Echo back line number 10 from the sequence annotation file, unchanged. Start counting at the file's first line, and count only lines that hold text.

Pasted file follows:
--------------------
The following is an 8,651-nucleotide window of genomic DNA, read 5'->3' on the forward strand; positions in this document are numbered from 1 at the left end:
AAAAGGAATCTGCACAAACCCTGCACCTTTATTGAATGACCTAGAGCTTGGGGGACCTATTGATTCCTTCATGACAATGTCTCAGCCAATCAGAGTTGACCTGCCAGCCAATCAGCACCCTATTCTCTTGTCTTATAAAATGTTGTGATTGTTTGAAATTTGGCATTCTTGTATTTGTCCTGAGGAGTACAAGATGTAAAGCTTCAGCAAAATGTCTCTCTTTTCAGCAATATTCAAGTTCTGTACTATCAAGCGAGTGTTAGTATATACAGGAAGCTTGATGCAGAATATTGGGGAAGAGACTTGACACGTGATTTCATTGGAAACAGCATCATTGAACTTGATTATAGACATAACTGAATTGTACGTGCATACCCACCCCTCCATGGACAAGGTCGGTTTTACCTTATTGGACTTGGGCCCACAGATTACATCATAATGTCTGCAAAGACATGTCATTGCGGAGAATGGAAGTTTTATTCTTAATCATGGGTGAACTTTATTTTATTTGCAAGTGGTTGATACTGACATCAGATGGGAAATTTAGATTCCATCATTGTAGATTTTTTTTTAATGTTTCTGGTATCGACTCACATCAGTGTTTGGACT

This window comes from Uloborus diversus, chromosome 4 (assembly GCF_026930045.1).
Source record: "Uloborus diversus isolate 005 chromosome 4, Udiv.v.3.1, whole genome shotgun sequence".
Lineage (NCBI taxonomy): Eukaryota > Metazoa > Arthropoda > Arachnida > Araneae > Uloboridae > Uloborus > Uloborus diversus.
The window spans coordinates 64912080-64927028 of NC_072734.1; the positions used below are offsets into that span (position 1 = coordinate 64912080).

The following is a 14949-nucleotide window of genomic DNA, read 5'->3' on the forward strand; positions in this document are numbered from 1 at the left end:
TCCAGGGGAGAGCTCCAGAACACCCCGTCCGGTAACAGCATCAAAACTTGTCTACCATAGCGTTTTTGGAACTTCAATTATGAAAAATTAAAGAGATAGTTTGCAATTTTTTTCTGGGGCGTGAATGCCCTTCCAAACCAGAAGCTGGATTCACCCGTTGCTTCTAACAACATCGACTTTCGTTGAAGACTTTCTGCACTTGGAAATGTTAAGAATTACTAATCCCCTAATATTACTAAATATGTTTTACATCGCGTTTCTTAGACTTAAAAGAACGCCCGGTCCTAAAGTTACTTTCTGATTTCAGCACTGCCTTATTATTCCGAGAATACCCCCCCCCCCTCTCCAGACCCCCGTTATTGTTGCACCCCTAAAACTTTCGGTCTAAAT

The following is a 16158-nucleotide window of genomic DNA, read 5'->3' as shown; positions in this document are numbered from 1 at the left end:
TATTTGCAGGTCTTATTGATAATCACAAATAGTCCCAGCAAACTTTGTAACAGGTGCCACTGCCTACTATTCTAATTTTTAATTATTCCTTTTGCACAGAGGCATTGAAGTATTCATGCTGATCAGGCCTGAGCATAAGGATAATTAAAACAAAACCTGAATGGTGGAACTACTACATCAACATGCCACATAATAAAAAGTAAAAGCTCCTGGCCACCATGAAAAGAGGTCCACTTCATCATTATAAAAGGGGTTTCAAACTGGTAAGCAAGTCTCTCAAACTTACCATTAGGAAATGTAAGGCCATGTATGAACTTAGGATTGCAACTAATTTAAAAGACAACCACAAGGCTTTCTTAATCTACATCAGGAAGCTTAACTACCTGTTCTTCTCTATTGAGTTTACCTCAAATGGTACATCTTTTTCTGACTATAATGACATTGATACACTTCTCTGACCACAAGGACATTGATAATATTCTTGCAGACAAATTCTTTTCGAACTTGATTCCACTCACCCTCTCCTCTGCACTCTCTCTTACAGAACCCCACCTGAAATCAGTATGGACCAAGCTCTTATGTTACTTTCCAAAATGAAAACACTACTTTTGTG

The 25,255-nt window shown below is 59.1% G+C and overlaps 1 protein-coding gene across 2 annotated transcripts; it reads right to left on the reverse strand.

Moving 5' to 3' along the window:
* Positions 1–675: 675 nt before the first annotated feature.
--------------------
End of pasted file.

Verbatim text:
TATTTGCAGGTCTTATTGATAATCACAAATAGTCCCAGCAAACTTTGTAACAGGTGCCACTGCCTACTATTCTAATTTTTAATTATTCCTTTTGCACAGAGGCATTGAAGTATTCATGCTGATCAGGCCTGAGCATAAGGATAATTAAAACAAAACCTGAATGGTGGAACTACTACATCAACATGCCACATAATAAAAAGTAAAAGCTCCTGGCCACCATGAAAAGAGGTCCACTTCATCATTATAAAAGGGGTTTCAAACTGGTAAGCAAGTCTCTCAAACTTACCATTAGGAAATGTAAGGCCATGTATGAACTTAGGATTGCAACTAATTTAAAAGACAACCACAAGGCTTTCTTAATCTACATCAGGAAGCTTAACTACCTGTTCTTCTCTATTGAGTTTACCTCAAATGGTACATCTTTTTCTGACTATAATGACATTGATACACTTCTCTGACCACAAGGACATTGATAATATTCTTGCAGACAAATTCTTTTCGAACTTGATTCCACTCACCCTCTCCTCTGCACTCTCTCTTACAGAACCCCACCTGAAATCAGTATGGACCAAGCTCTTATGTTACTTTCCAAAATGAAAACACTACTTTTGTG